• Add the cooked, drained pasta and stir to coat all of the pasta with the sauce.
  • Add half of the pasta to the prepared dish, and top it with half of the mozzarella. Add the other half of the pasta, and finish with the rest of the mozzarella.
  • If refrigerating or freezing, cover the dish with a double layer of aluminum foil. If not, bake uncovered for 15 minutes or until the cheese is melted and just starting to brown around the edges. Let the casserole sit for about five minutes before digging in.
  • If you’re baking it later, let it thaw in the refrigerator, and then bake for 25 to 30 minutes covered and then uncovered for an additional 10 minutes or until the cheese is melted and starting to brown around the edges.

This was cheesy and warm and very simple—everything I look for in a quick weeknight meal. In my case, I made a double batch, baking one for Joey and I that night and assembling another to deliver to someone I thought could use a night off from cooking.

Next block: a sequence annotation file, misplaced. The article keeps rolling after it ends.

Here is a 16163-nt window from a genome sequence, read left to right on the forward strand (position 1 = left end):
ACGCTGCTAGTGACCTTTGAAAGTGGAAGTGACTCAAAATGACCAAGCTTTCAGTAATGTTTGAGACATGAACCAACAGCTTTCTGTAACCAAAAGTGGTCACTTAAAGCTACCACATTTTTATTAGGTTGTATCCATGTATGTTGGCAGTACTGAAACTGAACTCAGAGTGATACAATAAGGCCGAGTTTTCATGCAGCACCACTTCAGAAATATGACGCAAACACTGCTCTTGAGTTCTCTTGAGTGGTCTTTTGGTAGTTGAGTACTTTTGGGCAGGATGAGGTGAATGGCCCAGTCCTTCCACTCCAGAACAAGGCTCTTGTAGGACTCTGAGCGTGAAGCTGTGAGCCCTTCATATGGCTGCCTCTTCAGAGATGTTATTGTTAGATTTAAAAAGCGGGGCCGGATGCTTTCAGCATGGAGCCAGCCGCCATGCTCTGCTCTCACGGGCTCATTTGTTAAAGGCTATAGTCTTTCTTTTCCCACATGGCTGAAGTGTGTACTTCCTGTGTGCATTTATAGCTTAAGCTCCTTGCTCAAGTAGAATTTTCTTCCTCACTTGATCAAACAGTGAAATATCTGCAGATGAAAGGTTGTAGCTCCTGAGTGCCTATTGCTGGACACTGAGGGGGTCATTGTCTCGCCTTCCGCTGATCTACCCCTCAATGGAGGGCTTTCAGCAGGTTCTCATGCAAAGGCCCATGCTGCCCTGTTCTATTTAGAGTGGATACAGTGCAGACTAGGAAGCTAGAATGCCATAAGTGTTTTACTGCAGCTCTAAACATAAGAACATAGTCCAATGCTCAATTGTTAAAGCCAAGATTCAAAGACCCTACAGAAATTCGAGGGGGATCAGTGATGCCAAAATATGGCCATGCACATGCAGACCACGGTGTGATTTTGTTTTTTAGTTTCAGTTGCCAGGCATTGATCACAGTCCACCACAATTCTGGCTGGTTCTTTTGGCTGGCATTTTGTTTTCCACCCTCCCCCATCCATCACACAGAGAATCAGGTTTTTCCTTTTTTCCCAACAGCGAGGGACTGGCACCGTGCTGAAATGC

If you decide to follow suit, I highly recommend using a large stock pot to cook in. I ended up having some trouble with fitting all the ingredients in my large skillet.

And even if you don’t have someone to deliver this to, you might make a double batch and freeze one for yourself for a future evening that you need a night off.

Sometimes a gift to yourself can be just as comforting. 

This piece first appeared in print on Feb. 18, 2021.

Spice Up Your Life is a weekly newspaper column written by Lindsey Young in south central Kansas. If you are interested in sponsoring this column, please contact us through the “Contact Lindsey” link at the top of the page.